Transparency is a word that has come up in several of my conversations with clients in the past week. I’m also reading Dan Ariely’s book, The (Honest) Truth About Dishonesty, so questions of honesty and disclosure are really on the brain right now.
Whenever I’m writing for a company, one of the first things I do is ask: “What makes you stand out in the marketplace?” I’m trying to gather their differentiating factors. Sometimes these things are extremely tangible and quantifiable (oldest/largest/first/most/safest). Other times, they are less tangible or quantifiable with numbers, but every bit as important.
In the past week, I’ve spoken with stakeholders from two organizations that are clients—one a hospital and the other a wellness-related company—and both count transparency among their differentiators. On one hand, it’s striking that the idea of simply being honest can differentiate an organization. On the other hand, honesty is—in the words of Billy Joel—“hardly ever heard.” Plus, transparency is more than just honesty, isn’t it?
Honesty is kind of passive. If you ask me, “Judi, did you buy that bag of pretzels at Kroger?” and I tell you no, when in fact I did buy the bag of pretzels at Kroger, I haven’t been honest with you.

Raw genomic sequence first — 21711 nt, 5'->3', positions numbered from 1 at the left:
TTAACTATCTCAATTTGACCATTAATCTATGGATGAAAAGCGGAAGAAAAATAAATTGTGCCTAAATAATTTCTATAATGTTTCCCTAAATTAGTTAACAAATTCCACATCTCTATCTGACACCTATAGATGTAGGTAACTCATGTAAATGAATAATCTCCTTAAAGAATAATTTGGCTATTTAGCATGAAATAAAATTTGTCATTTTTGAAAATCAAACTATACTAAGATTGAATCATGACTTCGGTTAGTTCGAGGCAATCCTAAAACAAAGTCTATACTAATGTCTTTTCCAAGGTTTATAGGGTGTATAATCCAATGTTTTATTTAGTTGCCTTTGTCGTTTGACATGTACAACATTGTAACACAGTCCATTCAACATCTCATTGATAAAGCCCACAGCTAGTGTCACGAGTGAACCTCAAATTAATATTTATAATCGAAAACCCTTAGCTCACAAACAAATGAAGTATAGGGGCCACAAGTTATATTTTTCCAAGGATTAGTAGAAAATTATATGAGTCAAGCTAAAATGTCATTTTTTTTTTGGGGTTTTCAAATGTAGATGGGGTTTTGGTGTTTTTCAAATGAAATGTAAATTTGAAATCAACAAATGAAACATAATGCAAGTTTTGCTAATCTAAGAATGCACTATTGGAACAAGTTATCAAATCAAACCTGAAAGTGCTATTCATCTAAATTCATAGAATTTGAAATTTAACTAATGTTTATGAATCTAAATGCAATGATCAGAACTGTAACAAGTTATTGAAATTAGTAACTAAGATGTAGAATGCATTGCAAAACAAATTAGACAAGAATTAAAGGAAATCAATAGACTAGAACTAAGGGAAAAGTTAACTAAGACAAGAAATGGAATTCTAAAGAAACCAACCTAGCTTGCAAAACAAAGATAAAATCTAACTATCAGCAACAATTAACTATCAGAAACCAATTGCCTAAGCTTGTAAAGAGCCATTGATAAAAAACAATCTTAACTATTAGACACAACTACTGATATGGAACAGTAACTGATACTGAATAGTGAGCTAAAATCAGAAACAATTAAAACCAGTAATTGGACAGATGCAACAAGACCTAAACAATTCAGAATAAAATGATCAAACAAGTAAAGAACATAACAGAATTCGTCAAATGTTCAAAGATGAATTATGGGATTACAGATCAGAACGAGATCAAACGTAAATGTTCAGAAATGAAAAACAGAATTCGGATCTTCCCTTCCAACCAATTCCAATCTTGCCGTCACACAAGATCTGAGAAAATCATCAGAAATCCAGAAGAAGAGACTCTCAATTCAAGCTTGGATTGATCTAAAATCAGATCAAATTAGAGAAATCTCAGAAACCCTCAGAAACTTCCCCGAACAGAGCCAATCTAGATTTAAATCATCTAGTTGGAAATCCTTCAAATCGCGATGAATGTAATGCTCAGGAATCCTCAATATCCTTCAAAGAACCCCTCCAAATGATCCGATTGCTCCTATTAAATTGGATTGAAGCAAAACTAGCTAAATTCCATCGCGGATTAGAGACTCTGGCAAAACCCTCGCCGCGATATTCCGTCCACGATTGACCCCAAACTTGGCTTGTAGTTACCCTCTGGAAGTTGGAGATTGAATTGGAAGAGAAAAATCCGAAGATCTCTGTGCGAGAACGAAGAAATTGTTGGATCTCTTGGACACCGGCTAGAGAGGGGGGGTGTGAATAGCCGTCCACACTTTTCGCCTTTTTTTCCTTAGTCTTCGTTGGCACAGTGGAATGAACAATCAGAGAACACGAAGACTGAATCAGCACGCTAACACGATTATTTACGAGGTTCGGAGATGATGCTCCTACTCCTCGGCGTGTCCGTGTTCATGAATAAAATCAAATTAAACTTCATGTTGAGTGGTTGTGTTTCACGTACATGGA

Transparency takes that a step further—as in, I don’t wait to be asked if I bought the bag of pretzels at Kroger because I recognize that in the climate I’m operating in, it will really help people to know upfront that I bought that bag of pretzels at Kroger. So I am going to preemptively tell them. Not only will I tell them, I will make available all of my pretzel-related receipts from the last five years.
Who the hell cares about pretzels, I know! The point is, telling the specific truth when specifically asked isn’t the same as opening the entire book, before anyone even asks you anything.
At the same time, not everything needs to be (or should be) shared. For example, I don’t want to show you all of my text messages (pretzel-related or otherwise). Even if it wasn’t a matter of potentially exposing proprietary information about clients (since I often text with them), I just don’t want you to see that I’m a judgmental louse sometimes.
So when should companies and service providers be transparent? The answer obviously isn’t “always.” But it also shouldn’t be “only when it’s convenient.” For transparency to matter, it can’t just be because you’re exceedingly proud of whatever it is you’re disclosing. You have to have some skin in the game in revealing what you are revealing—to know that what you are saying may cause someone to choose the other vendor, maybe because you have a conflict of interest, or because now that someone knows your price, they can price shop.
It’s not that transparency has to hurt. But I don’t think it should necessarily be painless either. Otherwise, everyone would be doing it.